Archive Select Index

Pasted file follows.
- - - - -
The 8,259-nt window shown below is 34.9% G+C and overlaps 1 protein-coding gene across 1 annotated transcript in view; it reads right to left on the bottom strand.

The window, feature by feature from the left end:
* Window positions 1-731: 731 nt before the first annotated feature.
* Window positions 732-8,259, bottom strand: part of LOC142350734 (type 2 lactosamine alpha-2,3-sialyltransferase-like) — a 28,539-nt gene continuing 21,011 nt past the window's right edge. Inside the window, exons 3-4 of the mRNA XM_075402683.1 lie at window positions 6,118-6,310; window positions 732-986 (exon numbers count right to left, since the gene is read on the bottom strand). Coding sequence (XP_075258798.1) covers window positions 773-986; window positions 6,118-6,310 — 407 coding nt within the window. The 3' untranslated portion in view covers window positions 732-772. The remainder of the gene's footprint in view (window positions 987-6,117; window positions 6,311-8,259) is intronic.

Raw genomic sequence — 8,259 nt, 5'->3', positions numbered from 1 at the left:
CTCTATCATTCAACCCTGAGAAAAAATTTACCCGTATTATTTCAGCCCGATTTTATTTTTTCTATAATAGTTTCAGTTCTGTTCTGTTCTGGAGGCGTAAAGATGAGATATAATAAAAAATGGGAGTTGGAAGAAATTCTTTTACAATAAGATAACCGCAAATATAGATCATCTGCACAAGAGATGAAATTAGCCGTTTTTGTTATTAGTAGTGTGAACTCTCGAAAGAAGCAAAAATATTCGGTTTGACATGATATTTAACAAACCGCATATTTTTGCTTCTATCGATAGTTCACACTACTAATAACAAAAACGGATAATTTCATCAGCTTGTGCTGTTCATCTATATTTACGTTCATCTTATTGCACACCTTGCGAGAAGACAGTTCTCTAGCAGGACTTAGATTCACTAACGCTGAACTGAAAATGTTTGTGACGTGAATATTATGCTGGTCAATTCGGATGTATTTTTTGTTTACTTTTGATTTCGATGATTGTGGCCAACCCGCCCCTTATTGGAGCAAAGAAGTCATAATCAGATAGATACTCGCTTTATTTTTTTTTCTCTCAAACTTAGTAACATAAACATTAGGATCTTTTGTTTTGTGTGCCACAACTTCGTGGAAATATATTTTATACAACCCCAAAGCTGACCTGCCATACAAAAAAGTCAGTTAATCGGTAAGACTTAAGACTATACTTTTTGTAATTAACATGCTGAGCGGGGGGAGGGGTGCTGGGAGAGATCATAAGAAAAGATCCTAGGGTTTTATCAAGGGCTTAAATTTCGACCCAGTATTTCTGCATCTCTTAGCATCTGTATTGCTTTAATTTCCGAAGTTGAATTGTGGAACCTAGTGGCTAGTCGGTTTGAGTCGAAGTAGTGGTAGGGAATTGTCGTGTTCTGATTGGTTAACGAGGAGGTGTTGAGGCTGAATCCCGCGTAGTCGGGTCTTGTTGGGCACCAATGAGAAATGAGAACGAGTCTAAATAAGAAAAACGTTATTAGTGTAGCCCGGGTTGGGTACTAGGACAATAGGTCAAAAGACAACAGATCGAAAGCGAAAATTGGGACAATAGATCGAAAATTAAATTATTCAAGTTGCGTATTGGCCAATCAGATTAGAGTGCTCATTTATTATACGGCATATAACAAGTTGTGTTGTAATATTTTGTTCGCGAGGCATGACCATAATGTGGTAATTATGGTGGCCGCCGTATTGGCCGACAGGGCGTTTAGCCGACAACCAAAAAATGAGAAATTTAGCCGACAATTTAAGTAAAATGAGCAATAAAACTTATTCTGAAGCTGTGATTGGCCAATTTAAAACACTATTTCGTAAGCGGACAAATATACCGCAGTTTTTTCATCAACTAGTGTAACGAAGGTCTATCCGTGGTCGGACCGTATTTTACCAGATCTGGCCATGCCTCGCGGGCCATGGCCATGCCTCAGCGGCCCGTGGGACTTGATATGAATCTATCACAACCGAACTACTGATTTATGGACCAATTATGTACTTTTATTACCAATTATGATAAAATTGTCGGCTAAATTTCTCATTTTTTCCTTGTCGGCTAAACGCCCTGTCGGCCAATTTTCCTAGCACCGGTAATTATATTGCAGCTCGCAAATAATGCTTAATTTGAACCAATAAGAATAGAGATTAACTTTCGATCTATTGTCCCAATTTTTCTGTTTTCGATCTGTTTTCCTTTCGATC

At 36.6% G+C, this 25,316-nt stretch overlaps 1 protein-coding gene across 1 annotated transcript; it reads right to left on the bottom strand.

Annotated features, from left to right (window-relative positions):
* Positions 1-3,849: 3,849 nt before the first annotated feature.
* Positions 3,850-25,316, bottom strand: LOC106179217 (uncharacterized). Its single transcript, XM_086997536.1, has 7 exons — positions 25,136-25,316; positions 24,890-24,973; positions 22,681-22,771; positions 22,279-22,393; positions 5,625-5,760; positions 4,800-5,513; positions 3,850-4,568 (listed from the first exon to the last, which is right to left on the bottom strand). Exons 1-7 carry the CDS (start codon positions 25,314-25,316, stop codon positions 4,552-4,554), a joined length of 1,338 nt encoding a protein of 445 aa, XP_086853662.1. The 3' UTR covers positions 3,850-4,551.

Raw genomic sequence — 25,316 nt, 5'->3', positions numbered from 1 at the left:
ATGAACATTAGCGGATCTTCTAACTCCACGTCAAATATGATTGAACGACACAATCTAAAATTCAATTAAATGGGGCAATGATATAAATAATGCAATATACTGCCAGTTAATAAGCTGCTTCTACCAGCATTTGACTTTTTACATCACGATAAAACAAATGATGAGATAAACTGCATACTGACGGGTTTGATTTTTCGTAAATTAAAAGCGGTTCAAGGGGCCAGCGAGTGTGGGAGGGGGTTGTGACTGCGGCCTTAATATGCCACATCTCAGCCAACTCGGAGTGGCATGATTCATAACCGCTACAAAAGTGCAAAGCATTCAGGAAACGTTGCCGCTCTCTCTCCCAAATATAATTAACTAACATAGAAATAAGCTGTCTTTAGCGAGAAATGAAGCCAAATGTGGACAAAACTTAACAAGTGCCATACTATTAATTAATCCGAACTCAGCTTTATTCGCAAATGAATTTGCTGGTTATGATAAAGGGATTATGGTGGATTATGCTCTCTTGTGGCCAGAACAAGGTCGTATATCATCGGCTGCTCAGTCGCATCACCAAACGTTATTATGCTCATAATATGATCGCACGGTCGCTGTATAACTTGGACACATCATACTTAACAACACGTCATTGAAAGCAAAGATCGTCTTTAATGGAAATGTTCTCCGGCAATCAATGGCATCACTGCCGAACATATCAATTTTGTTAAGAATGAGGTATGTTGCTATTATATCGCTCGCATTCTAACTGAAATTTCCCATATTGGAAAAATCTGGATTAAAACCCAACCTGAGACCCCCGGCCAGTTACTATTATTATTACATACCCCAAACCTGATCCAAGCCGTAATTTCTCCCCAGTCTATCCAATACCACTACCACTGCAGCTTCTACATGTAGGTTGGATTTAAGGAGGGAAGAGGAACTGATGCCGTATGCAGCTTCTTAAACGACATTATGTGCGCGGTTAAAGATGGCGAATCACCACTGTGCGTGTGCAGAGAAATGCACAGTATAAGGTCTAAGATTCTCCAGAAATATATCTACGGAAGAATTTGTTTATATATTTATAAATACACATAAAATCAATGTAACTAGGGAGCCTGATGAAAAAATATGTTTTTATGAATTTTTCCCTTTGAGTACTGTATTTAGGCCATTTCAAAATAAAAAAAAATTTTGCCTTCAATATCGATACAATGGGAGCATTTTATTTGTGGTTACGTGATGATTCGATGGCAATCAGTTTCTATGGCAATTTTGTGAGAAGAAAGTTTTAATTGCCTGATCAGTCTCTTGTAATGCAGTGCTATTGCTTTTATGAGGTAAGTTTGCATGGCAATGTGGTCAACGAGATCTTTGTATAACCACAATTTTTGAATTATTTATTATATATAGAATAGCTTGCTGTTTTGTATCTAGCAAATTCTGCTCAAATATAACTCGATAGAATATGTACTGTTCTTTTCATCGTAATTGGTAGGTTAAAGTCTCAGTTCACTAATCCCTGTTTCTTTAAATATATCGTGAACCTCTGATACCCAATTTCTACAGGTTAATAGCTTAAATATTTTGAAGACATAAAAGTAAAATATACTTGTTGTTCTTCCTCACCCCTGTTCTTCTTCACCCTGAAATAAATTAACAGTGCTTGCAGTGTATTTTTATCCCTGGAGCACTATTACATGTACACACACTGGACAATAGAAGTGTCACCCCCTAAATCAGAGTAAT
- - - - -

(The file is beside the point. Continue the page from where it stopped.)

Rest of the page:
Nashdom Abbey, Burnham, Bucks former Anglican Benedictine community; for Guardians who were also Abbots of Nashdom see Denys Prideaux; Augustine Morris; Wilfrid Weston; see also Martin Collett; Patrick Dalton. Nathanael, Archimandrite 1906-85; attended 1938 blessing and opening of the Shrine Church; Archbishop of Vienna and Austria 1981-85; Orthodox connection. National Pilgrimages name of the annual Whit Monday (now late May Bank Holiday) pilgrimage; and see The Whit Monday Pilgrimages (the National). National Shrine of Our Lady of Walsingham, The in the early days of the restoration of the Shrine Fr Patten sometimes described it as 'England's National Shrine of Our Lady', and some prewar publications bear this title; in 1934 the Slipper Chapel was declared The Roman Catholic National Shrine of Our Lady, as it remains; first major pilgrimage there 19 Aug 1934, attended by Cardinal Bourne; now known as the Catholic National Shrine & Basilica of Our Lady; the Anglican Shrine is known as The Anglican Shrine of Our Lady of Walsingham. Nestor of Kamchatka and Petropavlovsk, Archbishop 1884-1962; attended 1938 blessing and opening of the Shrine Church (press reports); Metropolitan of Kirovgrad and Nikolaevsk 1958- 62; Orthodox connection. News Chronicle the pillars supporting the gallery behind the high altar came from the News Chronicle building in Fleet Street, London, which was being demolished at the time of the building of the Shrine church: its offices were near to those of Milner & Craze. Nicholai Velimirovich, Saint see under Velimirovich. Nicholas [Gibbes], Archimandrite 1876-1963; attended 1938 blessing and opening of the Shrine Church; lived with the Russian Imperial family as tutor to the Tsarevich from 1908 until their deaths in 1917; later lived as an Orthodox priest in Oxford; adopted a son, George, whose own son attended the Sanctuary School; Orthodox connection. Nicholson, Archibald Keightley 1871-1937; thought to have created the Resurrection window in St Joseph’s Chapel, but that is now thought to be probably the work of Gerald Edward Roberts Smith (1883-1959), who maintained Nicholson’s traditions after his death; see ‘Regina Caeli Laetare’ by James Thomson in The Walsingham Review Assumptiontide 2023 p 18; and see Stained Glass Windows. North, Bishop Philip John Guardian from 2000; Administrator 2002-08; Master of the Guardians from 2016; signature in the fourth column of the Guardians’ Roll; St Gabriel stall on south side of chancel; Bishop of Burnley 2015-23; Bishop of Blackburn from 2023. Northen [not Northern], Major Ernest Arthur b 13 Nov 1897; d 21 Dec 1965; Lay Clerk of the Order of Our Lady of Walsingham, and the Order's first Registrar, 1960-65; married Rosalind Mond, daughter of Sir Alfred Mond (1st Lord Melchett); Frida Brackley was her first cousin; their grandfather, Ludwig Mond, gave many pictures to the National Gallery in London; and see Benefactors Book. Norton, Lord [6th Baron: father of 7th Baron below] Hubert Bowyer Arden Adderley b 21 Feb 1886; d 17 Feb 1961; inherited his title 1945; Lay Guardian 1935-61; for obituary see ed Peter Cobb, Walsingham (1990), p 104; signature in the first column of the Guardians’ Roll; St Hilary stall on north side of chancel; President of Church Union 1947-50; had worked for Ninian Comper; photograph in Guardians Gallery. Norton, Lord [7th Baron: son of 6th Baron above] John Arden Adderley b 24 Nov 1915; d 24 Sept 1993; inherited his title 1961; Lay Guardian 1967-93; signature in the second column of the Guardians’ Roll; St Laurence stall on north side of chancel; the Norton Room (Norton’s Café & Bar)[below], opened 2003, was named after him in recognition of his work for the Shrine, particularly in managing the Parcevall Hall estate; photograph in Guardians Gallery. Norton's Café & Bar (formerly called The Norton Room) café bar beneath the Refectory opened 2003; named after Lord Norton (7th) [above]; the main Refectory building had been opened by Princess Alexandra 21 July 2001. Norwich, Bishops of see Graham James; Bertram Pollock Novum Opus words (Latin: meaning 'the New Work') frequently used by Fr Patten in the early days of the Restoration; in medieval times the outer protecting chapel built around the original wattle Holy House was described as the Novum Opus in early records, probably first mentioned by William of Worcester in 1479; it was built between 1450 and 1470 but still unfinished at Erasmus's visit in 1511; 1931 Fr Patten built the Holy House and around it the protecting chapel, which he therefore referred to as the Novum Opus; the inner corridor around the Holy House was known as the Ambulatory; that remained so until the Shrine Church extension was built in 1938. top of page O’Ferrall, Margaret E G d December 1980; for obituary see ed Peter Cobb, Walsingham (1990), p 113; Dame of the Order of Our Lady of Walsingham 1969-80. O’Rorke, Mowbray Stephen [not O'Rourke] b 21 May 1869; d 15 Mar 1953; Founding Priest Guardian 1931-53; St Cuthbert stall on south side of chancel; did not sign Guardians’ Roll; second Bishop of Accra 1913-24; Rector of Blakeney 1924-35; then moved to the west country for health reasons but remained a Guardian and blessed the newly-built Shrine Church in 1938; his ashes buried in the Shrine Church under his effigy by the Annunciation Altar; one of the six carved heads in the Shrine church roof; reputed to wear the “tallest mitre in Christendom”; photograph in Guardians Gallery. Oldland, Fr John Leyshon b 27 Oct 1906; d 1995; curate Good Shepherd, Carshalton Beeches (as Fr Patten had been); St John's Balham; Clerk of the Order of Our Lady of Walsingham 1975- 95 (not from 1960 as printed elsewhere); frequent visitor to Walsingham and assistant in jubilee masses and processions of 1947, 1952 & 1957; description of Whit Monday 1957; he died minutes after being ordained as a priest in the Roman Catholic church, 1995; and see Michael Yelton, More Empty Tabernacles (2014), chapter 1. Oldroyd, Leslie Lay Clerk of the Order of Our Lady of Walsingham 1981-87. Orangery, The built on part of the old College garden at the same time as the new Refectory, 2001. Order of Our Lady of Walsingham, The see The Order of Our Lady of Walsingham; NB names of current members of the Order are not given on this website unless requested or are already in the public domain. organists, Shrine several organists have served the Shrine in past years, including [not in chronological order] George Back, Peter Harbottle, Mother Margaret Mary, Norman Pope, Kenneth Condon, Francis Elbourne, Molly Bond, Arthur Robson, Jack Burns (part-time for over 30 years), Peter Macken 2000-14; Nicholas Kerrison from 2014. Orthodox chapel in the Shrine Church. see also Archbishop Seraphim; Bishop Sava. Orthodox connection with Shrine Archbishop Seraphim blessed the site of a proposed Orthodox Chapel on the liturgical south side of the new Shrine Church 19 Nov 1937; this was not built, but the Orthodox Chapel of Theotokos within the Shrine was dedicated (the term used in Our Lady’s Mirror) by Bishop Sava of Grodno (the Orthodox Chaplain General of the Polish forces in this country) Whit Monday 21 May 1945 (the year is often given incorrectly as 1944); the chapel had been in use from at least 1941. Oswald, Brother SSF see Oswald Bertie Wells. Our Lady Immaculate see Our Lady of Paris (below). Our Lady of Paris flat cut-out image of Notre Dame de Paris erected temporarily above West Front of the Shrine 1931; not replaced until 1966 by statue of Our Lady Immaculate (given by Fr Colin Stephenson by him personally from gifts to mark silver jubilee of his priesthood); the first image can be seen on outside wall of what is now called the Pilgrim Hall, facing east end of the Shrine church; re-carved and gilded 1983, and restored again in 2019; the best photograph of it in Fr Patten’s own album is his number 28e; modern photographs. Our Lady of Pity second chapel of the Sisters, in a hut adjoining Stella Maris Hospice, where the Guild of All Souls Chapel now is. Our Lady of Pity, The Oratory of new name of Chapel of Our Lady of Sorrows station 4 on the Via Dolorosa [see below entry]. Our Lady of Sorrows chapel (name now changed to The Oratory of Our Lady of Pity) Station 4 on the Via Dolorosa; contains work by Martin Travers; 2004 restored by Fr Roger Davison to commemorate the fortieth anniversary of his election as Guardian; the original chapel built in 1931 had to be demolished to make way for the building of the Shrine Church in 1938. Our Lady of Sudbury statue at the Well in the Shrine church, made by James and Lilian Dagless; sometimes called Our Lady of the Smile. Our Lady of the Smile another name for statue of Our Lady of Sudbury at the Well in the Shrine Church [above]. Our Lady of Victories and St John the Apostle, chapel of the Fifth Sorrowful Mystery: The Death on the Cross (The Crucifixion) (1938: Fynes-Clinton Chantry, Catholic League and Sodality of the Precious Blood); in 1938 the dedication was to St John Evangelist and remained so until at least 1950; some time after that the dedication changed to Our Lady of Victories and St John the Apostle. Our Lady’s Mirror the first journal of the Society of Our Lady of Walsingham, 1926-59; predecessor of the Walsingham Review; see the OLM website outdoor photographs of the Shrine Church in album by Fr Kenneth Pearson 1938. overseas there had been interest from parishes in other countries from the beginning of the restoration, particularly in Australia, Africa and America, but first specific mention of visits in Our Lady's Mirror is in the 1929 Spring/Summer number: "Priests from America are beginning to find their way to Walsingham, one conducting a weekend pilgrimage for Holy Cross, St Pancras, and two visiting with pilgrims from Yorkshire." overseas shrines, early 1926 Nassau, Canada; 1930 Sheboygan, USA. Oxford Crown the silver crown for Our Lady's statue, given by Fr Alex Lawson (and Fr Roger Wodehouse and the parish of St Paul, Oxford), 1929. top of page PAHH (Priests Associate of the Holy House) "Priest Associates" in early Shrine literature; founded 1931 - this date sometimes wrongly given as 1927 because of a misreading in an early Our Lady's Mirror; error copied as definitive in Our Lady's Mirror 1958, and in turn taken and published by Fr Colin Stephenson in Walsingham Way and hence perpetuated; see article in Walsingham Review Advent 2009 (but note that Fr Colin Stephenson was not one of the original 1931 Guardians as stated there on p 8). painters and sculptors working for or commissioned by the Shrine Enid Chadwick; James Dagless and his sister Lilian; Anthony Baynes; Ian Howgate; John Hayward; Gordon Beningfield; Siegfried Pietsch; Jane Quail; David Begbie; see also H M Price. Panton, Fr Sidney Fraser b 1884; d 1964; the only long-term resident of Fr Patten’s Home for Retired Priests (the Home of St Thomas of Canterbury) in the North Wing of College; he lived there for about eight years until 1962. Parcevall Hall, Yorkshire home of Sir William Milner (1893-1960), given to the Shrine; dedicated for use as the Bradford diocesan retreat house and conference centre 23 Apr 1964; designed by his architect partner Bernard Craze, who was also the architect of the Shrine; the beautiful gardens that Sir William created at Parcevall are open to the general public. Parish Priests of Walsingham after Fr Patten list of. Parkinson, Stephen Director, Forward in Faith, 1993-2012; Member of the Order of Our Lady of Walsingham from 2012. Parliamentary Pilgrimage 16 May 1973; first parliamentary pilgrimage, organised by the Earl of Lauderdale (Guardian); all denominations joined in and visited both Shrines; another large one 13 May 1981, again led by Lord Lauderdale. Patten, Fr Alfred Hope b 17 Nov 1885; d 11 Aug 1958; Parish Priest of Walsingham 1921-58 and Restorer of the Shrine of Our Lady of Walsingham; signature at top of first column of the Guardians’ Roll; Master of the Guardians 1931-58; Administrator 1931-58; Our Lady stall on south side of chancel; Founder of the College of Guardians 1931; his effigy, on north side near the well, was painted by Enid Chadwick 1965; a copy of his 1947 portrait by Mr Perera hangs in the Welcome Centre; one of the six carved heads in the Shrine church roof; he wrote most of the Shrine Publications in the early days including Our Lady's Mirror; his memories of 1922 and early pilgrimages; Guardians Gallery photograph; his 1931 photograph album; his 1938 album; and see Biographies of Fr Patten; and for more about his surname see under Hope Patten. Pearson, Fr Kenneth Arthur b 3 May 1901; d 3 Oct 1977; two volumes of outstanding photographs of the newly-built Shrine Church, with grounds, and elsewhere 1938; copyright belongs to the Shrine. Pember, Clifford painted the picture of Our Lady that was put up in the parish church in place of the statue after its translation to the Holy House in 1931; the painting was destroyed in the 1961 fire. Perera, Mr (possibly Periera) painted a portrait of Fr Patten, presented to him by the Guardians 6 Nov 1947 to mark the Silver Jubilee of his Restoration of the Shrine; he is believed also to have painted the Shrine’s portrait of Fr Fynes-Clinton. Petersen, Canon Vivan [not Vivian] Albertus d 9 September 1966; Honorary Guardian (USA) 1946-66; for obituary see ed Peter Cobb, Walsingham (1990), p 105; Rector of St James, Cleveland, Ohio; came to Walsingham in its early days and was life-long supporter and generous benefactor; Fr Patten wrote to him during the war urging that if the Shrine and everyone here were destroyed he must immediately raise money in America and get it restored at once; his surname is occasionally found as ‘Peterson’. Phillida, Sister Mary [Lady Phillida Shirley], [not Phyllida] b 4 Nov 1896; d 26 Dec 1985; see The Anchoresses. photographs the Photographs overview page links to all sets of photographs on this site, and there are many more individual photographs on other pages. Pickles, Wilfred presented the Have a Go radio programme which visited Walsingham in 1954. Pieta, The memorial to William Frary; used to stand near Pilgrim Hall; now refurbished and relocated to niche near St Anne’s at the rear of the house lived in by the Frary family. Pietsch, Siegfried carved altar crucifix in wood for the Guild of All Souls Chapel; re-carved Our Lady of Paris image 1983. pilgrim arrow badges one design of the brooch-type badges worn by medieval pilgrims to the Shrine: a circular brooch with the Annunciation set within a circle which in turn is within a six- pointed star: one badge was like this, and another design had this brooch set on a broad arrow; moulds for these have been unearthed locally, and are in museums in London, Norfolk and elsewhere; 1935 Fr Patten had a replica of the arrow badge struck and these were sold in the Shrine Shop. pilgrim badges medieval pilgrim badges have been found in many parts of the country; they are not easily identifiable, but certain types are known to be Walsingham badges: of the Annunciation with or without arrow [above paragraph], of The Virgin and Child and of The Holy House; modern replicas of many are widely available including in Walsingham shops and online. Pilgrim Hall the first refectory and used as a dormitory for some of the early pilgrims; closed as a refectory 1966; later used as pilgrim youth accommodation as well as picnic area; always in use, especially nowadays by the Education Department; it was an old barn converted in the 1930s for Pilgrim use; before that it had been used as a Salvation Army Citadel and at the time the property was acquired it was a Friends’ Meeting House. Pilgrim Hymn sung to the tune of the Lourdes hymn; the first version was written by Sir William Milner in 1926 (and was printed in the first Pilgrim's Manual 1928, p 61); used until rewritten by Fr Colin Stephenson in 1959, and his version still in use today; we do not know how Sir William (who died in 1960) felt about the revision. pilgrimages: accounts of parish pilgrimages from various parts of the country from 1922 to 1959; history of pilgrimages for healing; The National Pilgrimage; Catholic League; the first pilgrimages. Pilgrims’ Manual first edition 1928; fifth edition 1952; see Publications website. Pilkington of Oxenford, The Revd Canon Lord b 5 Sept 1933; d 14 Feb 2011; Honorary Guardian 2002-11. Pinchard, John Lester Biddulph d 20 Apr 1956; Guardian 1940-56; signature in the first column of the Guardians’ Roll; St John Vianney (Curé d’Ars) stall on south side of chancel; Shrine has vestments made by his mother for him; photograph in Guardians Gallery; see Michael Yelton, The Twenty One (2009), pp 77-78; Michael Yelton, More Empty Tabernacles (2014), chapter 5; Robin Price, The Priests of St John the Baptist Holland Road London (ACHS 2020). plaques, votive on the west wall of the Shrine church put up in the early days in thanksgiving to Our Lady for favours received; some have been placed in more recent times. Pollock, Bishop Bertram Bishop of Norwich 1910-42, being at the beginning of Fr Patten's restoration of the Shrine; for the story of his participation see throughout Michael Yelton, Alfred Hope Patten and the Shrine of Our Lady of Walsingham (2006; 2nd edn 2022); and see Colin Stephenson, Walsingham Way (either edition). Polski, Fr Michael attended 1938 blessing and opening of the Shrine Church, walking behind the Archimandrites in the procession; later an archpriest and the author of The New Martyrs of Russia (1972); Orthodox connection. Powell, Claude Tringham Graham b 18 July 1869; d 3 Nov 1952; Guardian 1935-52; Vicar St Bartholomew’s Ipswich 1916-46; married; did not sign Guardians’ Roll; All Saints stall on south side of chancel; photograph in Guardians Gallery; and see Roy Tricker, Anglicans on High (2014), pp131-2. Price, Hilda May b 29 Apr 1892; d 25 Dec 1979; artist and calligrapher who did at least three illustrations for Fr Patten at the time of the building of the Holy House (1931); nothing was known of her dates and background until information from a relative came to us in 2022, for which we are very grateful; Hilda lived in Bournemouth for most of her life and was a member of St Stephen’s church; her artistic work was encouraged by Fr S J Forrest; her connection with the Shrine was almost certainly through Fr Alban Baverstock; she designed the Faith Press Sunday School stamp albums, religious cards for the Medici Society, Mothers Union, SPG and many others, covers for Ave, bookplates, illuminated panels and memorials, and more; her oil paintings are still highly regarded; see ‘A Rare Find’ by Michael Munt in The Walsingham Review Assumptiontide 2023 p 4. Prideaux, Dom Denys (William Charles Gostwyck Prideaux) [Denys in religion] b 16 Sept 1864; d 29 Nov 1934; Founding Priest Guardian 1931-34; Founder Abbot of Pershore 1922; community moved to Nashdom 1926 and he became first Abbot of Nashdom; signature in the first column of the Guardians’ Roll; St George stall on north side of chancel; photograph in Guardians Gallery; and see biography by Dom Aidan Harker in the CLA Oxford Prophets Series no 17 (1983); Aidan Harker, Anglican Abbot: Dom Denys Prideaux (2016); and see Peta Dunstan, The Labour of Obedience (2009). Priest Administrators of the Shrine list of Priests Associate of the Holy House (PAHH) "Priest Associates" in early Shrine literature; founded 1931: this date sometimes wrongly given as 1927 because of a misreading in an early Our Lady's Mirror; error copied as definitive in Our Lady's Mirror 1958, and in turn taken and published by Fr Colin Stephenson in Walsingham Way and hence perpetuated; see article in Walsingham Review Advent 2009 (but note that Fr Colin Stephenson was not one of the original 1931 Guardians as stated there on p 8). Princess Alexandra opened new Refectory 21 July 2001. Princess Marie Louise 1872-1956; granddaughter of Queen Victoria; visited as a pilgrim frequently before the War and claimed to be "the first of our family to visit Walsingham since Henry VIII". processional images see The First Processional Image. processions in the Shrine grounds before microphones and other improvements were introduced the organists accompanying processions played the procession out of the building, then went down the back steps to watch it go round the grounds, then picked up the tune when the procession came back in the door; the first amplifying system was installed in 1966; the Sunday afternoon Procession of the Blessed Sacrament was started in 1966. top of page